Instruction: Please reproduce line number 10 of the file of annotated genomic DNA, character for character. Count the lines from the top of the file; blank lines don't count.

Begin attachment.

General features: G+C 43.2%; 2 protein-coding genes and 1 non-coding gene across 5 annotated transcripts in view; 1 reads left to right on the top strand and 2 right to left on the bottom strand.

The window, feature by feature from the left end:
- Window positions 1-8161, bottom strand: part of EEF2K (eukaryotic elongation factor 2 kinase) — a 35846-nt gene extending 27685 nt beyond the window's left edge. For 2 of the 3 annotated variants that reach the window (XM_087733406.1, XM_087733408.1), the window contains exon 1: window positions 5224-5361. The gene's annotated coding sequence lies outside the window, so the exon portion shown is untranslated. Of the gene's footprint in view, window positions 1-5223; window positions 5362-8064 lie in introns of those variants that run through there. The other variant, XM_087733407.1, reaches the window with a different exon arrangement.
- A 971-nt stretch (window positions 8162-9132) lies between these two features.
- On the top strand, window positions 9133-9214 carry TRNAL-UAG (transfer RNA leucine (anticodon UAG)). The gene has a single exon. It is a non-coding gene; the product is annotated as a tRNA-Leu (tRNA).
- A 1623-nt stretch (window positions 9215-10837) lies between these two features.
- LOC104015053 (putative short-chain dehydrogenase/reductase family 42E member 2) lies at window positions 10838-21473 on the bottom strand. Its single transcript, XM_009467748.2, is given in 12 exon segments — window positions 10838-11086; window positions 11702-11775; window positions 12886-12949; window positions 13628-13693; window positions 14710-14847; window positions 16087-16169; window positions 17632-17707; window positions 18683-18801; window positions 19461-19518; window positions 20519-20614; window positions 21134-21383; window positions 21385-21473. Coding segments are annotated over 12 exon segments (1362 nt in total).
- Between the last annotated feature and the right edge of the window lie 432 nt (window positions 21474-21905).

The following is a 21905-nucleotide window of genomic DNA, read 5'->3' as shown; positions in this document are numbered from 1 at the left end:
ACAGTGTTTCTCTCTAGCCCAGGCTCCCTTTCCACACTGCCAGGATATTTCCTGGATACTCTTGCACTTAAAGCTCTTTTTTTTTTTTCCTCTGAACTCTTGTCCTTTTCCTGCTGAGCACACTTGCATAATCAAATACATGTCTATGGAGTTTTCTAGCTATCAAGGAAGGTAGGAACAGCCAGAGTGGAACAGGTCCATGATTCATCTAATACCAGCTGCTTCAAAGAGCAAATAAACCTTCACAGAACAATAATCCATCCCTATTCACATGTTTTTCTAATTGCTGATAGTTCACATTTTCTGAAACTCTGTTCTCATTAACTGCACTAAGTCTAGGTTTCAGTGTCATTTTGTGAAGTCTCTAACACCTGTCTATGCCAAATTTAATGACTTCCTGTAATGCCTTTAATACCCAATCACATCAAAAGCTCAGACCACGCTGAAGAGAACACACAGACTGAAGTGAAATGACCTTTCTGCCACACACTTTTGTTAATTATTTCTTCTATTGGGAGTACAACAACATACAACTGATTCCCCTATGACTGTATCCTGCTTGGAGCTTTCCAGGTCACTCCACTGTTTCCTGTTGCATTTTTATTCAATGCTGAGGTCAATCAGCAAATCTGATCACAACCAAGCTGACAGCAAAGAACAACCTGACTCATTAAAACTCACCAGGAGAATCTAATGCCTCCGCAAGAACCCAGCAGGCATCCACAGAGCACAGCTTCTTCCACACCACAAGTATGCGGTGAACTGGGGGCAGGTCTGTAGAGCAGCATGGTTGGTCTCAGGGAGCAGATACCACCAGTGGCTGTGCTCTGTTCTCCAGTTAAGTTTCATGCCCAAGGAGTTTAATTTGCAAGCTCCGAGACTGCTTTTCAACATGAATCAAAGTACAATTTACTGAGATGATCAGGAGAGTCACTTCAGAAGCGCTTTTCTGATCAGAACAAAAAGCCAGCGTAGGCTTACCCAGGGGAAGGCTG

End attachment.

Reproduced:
ACAGTGTTTCTCTCTAGCCCAGGCTCCCTTTCCACACTGCCAGGATATTTCCTGGATACTCTTGCACTTAAAGCTCTTTTTTTTTTTTCCTCTGAACTCTTGTCCTTTTCCTGCTGAGCACACTTGCATAATCAAATACATGTCTATGGAGTTTTCTAGCTATCAAGGAAGGTAGGAACAGCCAGAGTGGAACAGGTCCATGATTCATCTAATACCAGCTGCTTCAAAGAGCAAATAAACCTTCACAGAACAATAATCCATCCCTATTCACATGTTTTTCTAATTGCTGATAGTTCACATTTTCTGAAACTCTGTTCTCATTAACTGCACTAAGTCTAGGTTTCAGTGTCATTTTGTGAAGTCTCTAACACCTGTCTATGCCAAATTTAATGACTTCCTGTAATGCCTTTAATACCCAATCACATCAAAAGCTCAGACCACGCTGAAGAGAACACACAGACTGAAGTGAAATGACCTTTCTGCCACACACTTTTGTTAATTATTTCTTCTATTGGGAGTACAACAACATACAACTGATTCCCCTATGACTGTATCCTGCTTGGAGCTTTCCAGGTCACTCCACTGTTTCCTGTTGCATTTTTATTCAATGCTGAGGTCAATCAGCAAATCTGATCACAACCAAGCTGACAGCAAAGAACAACCTGACTCATTAAAACTCACCAGGAGAATCTAATGCCTCCGCAAGAACCCAGCAGGCATCCACAGAGCACAGCTTCTTCCACACCACAAGTATGCGGTGAACTGGGGGCAGGTCTGTAGAGCAGCATGGTTGGTCTCAGGGAGCAGATACCACCAGTGGCTGTGCTCTGTTCTCCAGTTAAGTTTCATGCCCAAGGAGTTTAATTTGCAAGCTCCGAGACTGCTTTTCAACATGAATCAAAGTACAATTTACTGAGATGATCAGGAGAGTCACTTCAGAAGCGCTTTTCTGATCAGAACAAAAAGCCAGCGTAGGCTTACCCAGGGGAAGGCTG